On the International Day of the Girl Child (October 11), the United States President’s Emergency Plan for AIDS Relief (PEPFAR) stands beside girls to ensure that they reach their greatest potential.
Through the , PEPFAR is committed to supporting girls to grow into Determined, Resilient, Empowered, AIDS-free, Mentored, and Safe young women. By meaningfully engaging and partnering with adolescent girls, their families, and communities, PEPFAR helps set the stage for brighter futures.
To date, DREAMS has supported 2.5 million adolescent girls and young women with critical comprehensive HIV prevention interventions. In 10 African countries, over 60 percent of the highest-HIV-burden communities or districts implementing DREAMS achieved a greater than 25 percent decline in new HIV diagnoses among young women from 2015-2017.
In line with this year’s International Day of the Girl Child theme – “ ” – a critical component of DREAMS is ensuring that girls are placed on a trajectory of economic independence through education, financial literacy, preparation for the job market, and entrepreneurship. DREAMS provides girls with education subsidies to support their transition to secondary school and graduation, which both increases their chances of pursuing advanced education and/or gainful employment, while also protecting them from HIV.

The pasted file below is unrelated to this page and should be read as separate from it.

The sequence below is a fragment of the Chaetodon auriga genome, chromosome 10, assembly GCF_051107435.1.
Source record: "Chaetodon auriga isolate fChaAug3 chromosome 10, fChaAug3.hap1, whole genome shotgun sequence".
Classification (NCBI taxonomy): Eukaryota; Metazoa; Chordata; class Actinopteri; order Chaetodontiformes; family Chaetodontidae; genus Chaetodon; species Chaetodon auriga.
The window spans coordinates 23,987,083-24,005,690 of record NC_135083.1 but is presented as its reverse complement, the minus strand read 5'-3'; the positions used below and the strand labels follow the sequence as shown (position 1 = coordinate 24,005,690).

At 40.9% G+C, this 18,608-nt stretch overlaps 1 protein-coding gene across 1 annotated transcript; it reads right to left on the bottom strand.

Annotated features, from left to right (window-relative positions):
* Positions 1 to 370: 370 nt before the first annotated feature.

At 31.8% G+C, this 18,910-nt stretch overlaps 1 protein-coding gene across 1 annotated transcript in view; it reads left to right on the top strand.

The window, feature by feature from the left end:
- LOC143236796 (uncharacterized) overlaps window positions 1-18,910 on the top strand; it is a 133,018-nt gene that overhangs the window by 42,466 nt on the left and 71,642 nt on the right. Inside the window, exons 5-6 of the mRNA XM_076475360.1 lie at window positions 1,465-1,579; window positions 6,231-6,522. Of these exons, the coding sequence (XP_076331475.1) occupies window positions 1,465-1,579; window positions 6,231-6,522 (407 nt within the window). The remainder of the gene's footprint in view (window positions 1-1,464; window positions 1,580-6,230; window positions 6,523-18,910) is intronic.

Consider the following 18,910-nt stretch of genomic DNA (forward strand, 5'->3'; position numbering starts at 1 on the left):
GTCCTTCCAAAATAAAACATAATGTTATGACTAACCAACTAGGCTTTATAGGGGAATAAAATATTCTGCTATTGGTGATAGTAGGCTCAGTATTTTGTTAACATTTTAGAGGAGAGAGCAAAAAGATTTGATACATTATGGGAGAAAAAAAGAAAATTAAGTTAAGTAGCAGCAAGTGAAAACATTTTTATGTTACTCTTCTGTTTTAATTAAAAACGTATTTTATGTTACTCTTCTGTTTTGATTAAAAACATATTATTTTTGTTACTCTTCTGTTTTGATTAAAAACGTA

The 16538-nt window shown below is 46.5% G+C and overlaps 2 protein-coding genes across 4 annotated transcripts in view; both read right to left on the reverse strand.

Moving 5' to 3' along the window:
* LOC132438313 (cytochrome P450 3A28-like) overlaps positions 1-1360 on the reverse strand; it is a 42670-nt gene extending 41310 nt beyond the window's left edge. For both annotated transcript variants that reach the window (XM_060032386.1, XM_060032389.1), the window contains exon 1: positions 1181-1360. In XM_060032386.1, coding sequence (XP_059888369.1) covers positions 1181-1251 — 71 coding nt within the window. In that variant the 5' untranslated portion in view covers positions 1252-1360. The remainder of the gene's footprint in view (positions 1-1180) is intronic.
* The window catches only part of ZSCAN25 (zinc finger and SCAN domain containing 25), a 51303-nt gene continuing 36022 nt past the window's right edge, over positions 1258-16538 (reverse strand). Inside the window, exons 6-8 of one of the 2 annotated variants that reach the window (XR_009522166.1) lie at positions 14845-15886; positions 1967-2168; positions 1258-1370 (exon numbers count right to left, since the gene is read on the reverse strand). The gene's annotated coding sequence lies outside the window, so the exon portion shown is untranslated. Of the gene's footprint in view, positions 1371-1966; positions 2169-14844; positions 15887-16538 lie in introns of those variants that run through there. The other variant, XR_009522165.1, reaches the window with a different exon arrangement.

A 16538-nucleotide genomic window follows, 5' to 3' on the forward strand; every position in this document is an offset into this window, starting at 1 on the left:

DREAMS beneficiaries are collaborating in savings groups and entrepreneurial activities to develop new skills and earn incomes to save and invest in their families and communities. Ideally, the layering of interventions supports girls in charting their own paths with positive health outcomes and increased self-efficacy. Girls are also linked to sustainable employment opportunities through the DREAMS Innovation Challenge.
Kenya is one of the 15 countries where DREAMS now works. In Kenya, the African Centre for Women, Information & Communications Technology is implementing a demand-driven, skills-building employability program aimed at improving employment prospects and income-generating capacities of disadvantaged girls ages 19-24 from low-income households. The young women are equipped with technical, life and business skills, online work, financial literacy and coding skills, and HIV education, coupled with job placements support. More than half of the beneficiaries have been placed into jobs or entrepreneurship ventures.
About the Author: Ambassador Deborah L. Birx, M.D. is U.S. Global AIDS Coordinator and U.S. Special Representative for Global Health Diplomacy.